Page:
Cortanagate

​As well as SharePoint and Office 365, my company does quite a bit of mobile development, particularly on Windows Phone which I still think is the best phone OS. We have a number of Windows Phone apps in the Windows Phone Store, including a popular Dictionary​ app. The app is free because, frankly, charging each user $0.99 (which seems to be the going rate for apps nowadays) hardly seems worth the trouble either to us or to our users. We would rather have the reach and maybe get a little bit of publicity and a few free phones from Nokia Microsoft @Lumia.

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Dictionary recently passed two million downloads. For a Windows Phone app, that’s not too shabby.

We get quite a few messages telling us that this or that word is missing, or the definition isn’t quite correct. We don’t have a team of lexicographers of course - the definitions come from a number of sources including the WordNet database and GCIDE which is an XML version of CIDE which is itself derived from the 1912 version of Webster’s dictionary. Both are American and we have added the non-US spellings (which are used in most of the rest of the English-speaking world and not just Britain). Inevitably we have missed a few of these, and from time to time we get an enraged message from a British user about our silly US spellings. It’s too embarrassing to admit to them that we are based in England.​

After a while you get used to the occasional vitriolic review in the store. You might think that since you are not charging people for the app that they would cut you a bit of slack, but no. Sometimes we get the full treatment. People get very passionate about their phones – it’s their personal space and when they install your app they are putting their faith in you to some degree. If they feel you have let them down they can take it quite personally. If you give them an update and it changes something they liked, they don’t have the option of going back to the previous version like you do on a PC.

So I rather dread updates, because the way the store works if anything goes wrong you are left at the mercy of the people who manage the certification process. On the whole they do a very good job and I think they are probably the best of the app stores in getting the right balance of supporting developers without making it a free-for-all. But things slow down from time to time. You can get trapped with a problem update and with no way of rolling it back. Meanwhile your users have no way of rolling back either, and so you are just stuck there waiting and apologising to people.

Last Thursday, after much testing, we submitted version 3.9.1.0 of Dictionary that includes some content updates and a significant improvement that adds Cortana voice commands so that users can say things like “Dictionary define banana” and it will start to speak the definition back to you. We have about a dozen devices for testing with various versions of Windows Phone OS, as well as a few beta testers, and the updated version worked perfectly on all of them. After a few hours the app was certified and on Friday morning we published it. We monitored the reviews in the app store throughout the day just in case there was a problem we had missed (we typically get about 40 reviews daily). By late evening everything was looking okay.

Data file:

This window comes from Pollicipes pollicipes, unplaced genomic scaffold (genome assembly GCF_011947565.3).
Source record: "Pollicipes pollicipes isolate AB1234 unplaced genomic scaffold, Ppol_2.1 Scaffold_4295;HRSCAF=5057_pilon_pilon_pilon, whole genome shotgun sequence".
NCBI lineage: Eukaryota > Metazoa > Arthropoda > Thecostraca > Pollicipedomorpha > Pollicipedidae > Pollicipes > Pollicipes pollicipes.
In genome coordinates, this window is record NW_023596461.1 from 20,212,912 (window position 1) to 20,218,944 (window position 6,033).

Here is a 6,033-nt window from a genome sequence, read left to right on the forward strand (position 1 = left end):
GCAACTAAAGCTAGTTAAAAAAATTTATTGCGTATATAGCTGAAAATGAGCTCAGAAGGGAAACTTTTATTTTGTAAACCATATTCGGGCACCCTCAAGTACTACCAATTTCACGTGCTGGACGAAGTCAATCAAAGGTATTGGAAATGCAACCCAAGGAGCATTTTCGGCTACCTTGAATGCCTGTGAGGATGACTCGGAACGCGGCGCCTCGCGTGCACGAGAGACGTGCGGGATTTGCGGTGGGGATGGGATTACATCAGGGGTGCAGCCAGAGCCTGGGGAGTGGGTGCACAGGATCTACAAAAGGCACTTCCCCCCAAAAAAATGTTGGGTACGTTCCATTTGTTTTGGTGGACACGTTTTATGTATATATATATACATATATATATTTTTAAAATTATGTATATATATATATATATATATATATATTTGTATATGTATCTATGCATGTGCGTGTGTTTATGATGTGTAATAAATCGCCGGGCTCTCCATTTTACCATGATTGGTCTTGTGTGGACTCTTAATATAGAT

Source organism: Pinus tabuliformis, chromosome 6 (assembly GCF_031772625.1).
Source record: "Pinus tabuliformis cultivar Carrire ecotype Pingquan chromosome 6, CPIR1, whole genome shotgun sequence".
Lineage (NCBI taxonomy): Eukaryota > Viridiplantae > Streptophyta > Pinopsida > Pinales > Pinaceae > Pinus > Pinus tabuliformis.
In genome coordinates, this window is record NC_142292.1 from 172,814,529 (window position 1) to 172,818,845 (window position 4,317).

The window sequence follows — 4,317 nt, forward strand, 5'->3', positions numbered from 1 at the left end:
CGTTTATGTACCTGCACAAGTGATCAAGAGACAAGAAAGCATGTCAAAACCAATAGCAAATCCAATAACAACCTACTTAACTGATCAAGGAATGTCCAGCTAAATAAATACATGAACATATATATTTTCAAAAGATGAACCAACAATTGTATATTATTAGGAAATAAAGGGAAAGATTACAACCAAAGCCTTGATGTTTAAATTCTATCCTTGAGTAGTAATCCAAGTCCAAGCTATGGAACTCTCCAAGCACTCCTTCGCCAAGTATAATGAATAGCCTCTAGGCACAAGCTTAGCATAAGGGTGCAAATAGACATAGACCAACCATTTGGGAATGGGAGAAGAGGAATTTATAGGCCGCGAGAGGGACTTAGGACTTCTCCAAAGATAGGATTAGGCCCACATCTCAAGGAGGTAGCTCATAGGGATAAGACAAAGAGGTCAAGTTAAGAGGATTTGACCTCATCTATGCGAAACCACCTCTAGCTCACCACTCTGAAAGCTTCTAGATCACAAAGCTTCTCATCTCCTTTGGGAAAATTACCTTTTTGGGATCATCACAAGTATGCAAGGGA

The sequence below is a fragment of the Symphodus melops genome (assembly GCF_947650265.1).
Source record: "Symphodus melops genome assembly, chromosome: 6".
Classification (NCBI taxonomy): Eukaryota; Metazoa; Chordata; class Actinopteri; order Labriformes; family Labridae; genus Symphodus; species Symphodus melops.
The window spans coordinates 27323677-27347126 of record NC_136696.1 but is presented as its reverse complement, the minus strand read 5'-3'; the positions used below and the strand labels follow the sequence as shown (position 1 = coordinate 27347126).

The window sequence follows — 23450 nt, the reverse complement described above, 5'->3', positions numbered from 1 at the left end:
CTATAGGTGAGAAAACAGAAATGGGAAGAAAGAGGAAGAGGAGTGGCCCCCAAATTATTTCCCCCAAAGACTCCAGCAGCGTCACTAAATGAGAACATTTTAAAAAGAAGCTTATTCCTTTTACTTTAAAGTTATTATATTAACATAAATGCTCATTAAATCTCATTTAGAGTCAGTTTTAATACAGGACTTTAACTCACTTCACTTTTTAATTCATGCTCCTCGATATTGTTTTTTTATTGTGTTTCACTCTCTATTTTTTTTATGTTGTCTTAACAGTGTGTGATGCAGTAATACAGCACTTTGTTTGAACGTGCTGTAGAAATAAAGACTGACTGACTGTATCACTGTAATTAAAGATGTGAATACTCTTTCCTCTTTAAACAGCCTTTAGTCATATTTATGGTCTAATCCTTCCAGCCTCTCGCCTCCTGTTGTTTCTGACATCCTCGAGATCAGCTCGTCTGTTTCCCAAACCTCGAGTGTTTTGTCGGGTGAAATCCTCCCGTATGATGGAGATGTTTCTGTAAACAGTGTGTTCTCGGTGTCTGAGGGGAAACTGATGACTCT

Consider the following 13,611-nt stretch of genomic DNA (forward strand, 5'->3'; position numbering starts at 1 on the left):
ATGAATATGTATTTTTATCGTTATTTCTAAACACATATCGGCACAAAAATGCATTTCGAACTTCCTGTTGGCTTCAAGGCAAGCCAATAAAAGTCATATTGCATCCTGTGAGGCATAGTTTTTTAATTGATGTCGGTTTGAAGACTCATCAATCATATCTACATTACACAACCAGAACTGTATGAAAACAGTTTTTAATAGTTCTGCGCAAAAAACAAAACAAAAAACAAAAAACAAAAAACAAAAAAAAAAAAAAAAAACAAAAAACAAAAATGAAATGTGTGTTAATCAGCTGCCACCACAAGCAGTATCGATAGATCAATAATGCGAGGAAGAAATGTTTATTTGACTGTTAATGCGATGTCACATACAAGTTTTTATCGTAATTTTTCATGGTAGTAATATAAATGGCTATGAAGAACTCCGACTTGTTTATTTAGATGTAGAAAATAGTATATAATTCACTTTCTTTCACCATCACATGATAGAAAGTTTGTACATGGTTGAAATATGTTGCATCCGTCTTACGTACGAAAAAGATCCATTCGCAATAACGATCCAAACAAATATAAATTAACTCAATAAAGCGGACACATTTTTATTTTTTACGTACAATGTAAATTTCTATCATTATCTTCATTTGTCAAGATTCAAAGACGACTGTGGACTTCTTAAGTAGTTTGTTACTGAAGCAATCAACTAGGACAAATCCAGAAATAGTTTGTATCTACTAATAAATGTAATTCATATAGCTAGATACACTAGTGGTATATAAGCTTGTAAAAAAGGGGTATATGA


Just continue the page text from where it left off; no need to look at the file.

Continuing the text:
On Saturday morning there were the usual five and four star ratings and reviews (thank you everybody) and the occasional bad rating. Occasionally we see a negative review or something bewildering like “Fantastic app – highly recommended” along with a one-star rating. But there were also three rather worrying one-star ratings with comments along the lines of “app closes immediately” and “won’t load following the update”. Eughhhh!

And so the nightmare begins. We have an increasing number of users with an app that now won’t load, but we can’t reproduce the problem. All we can do is ask them what device they have and what OS version and start looking for patterns. It appears to be a small percentage of users who are mainly using Nokia devices with the model variant RM-914 and RM-885. You have to do a bit of detective work to know that these are Nokia Lumia 520 and 720 devices which both shipped with Windows Phone 8.0 but can of course be upgraded to Windows Phone 8.1. We briefly upgraded our project build to 8.1 before manually editing the build configuration back to 8.0. Could the problem be that these users had phones that were still running Windows Phone 8.0? One of our test phones is still running 8.0 and that was still working, but maybe it was a specific 8.0 build.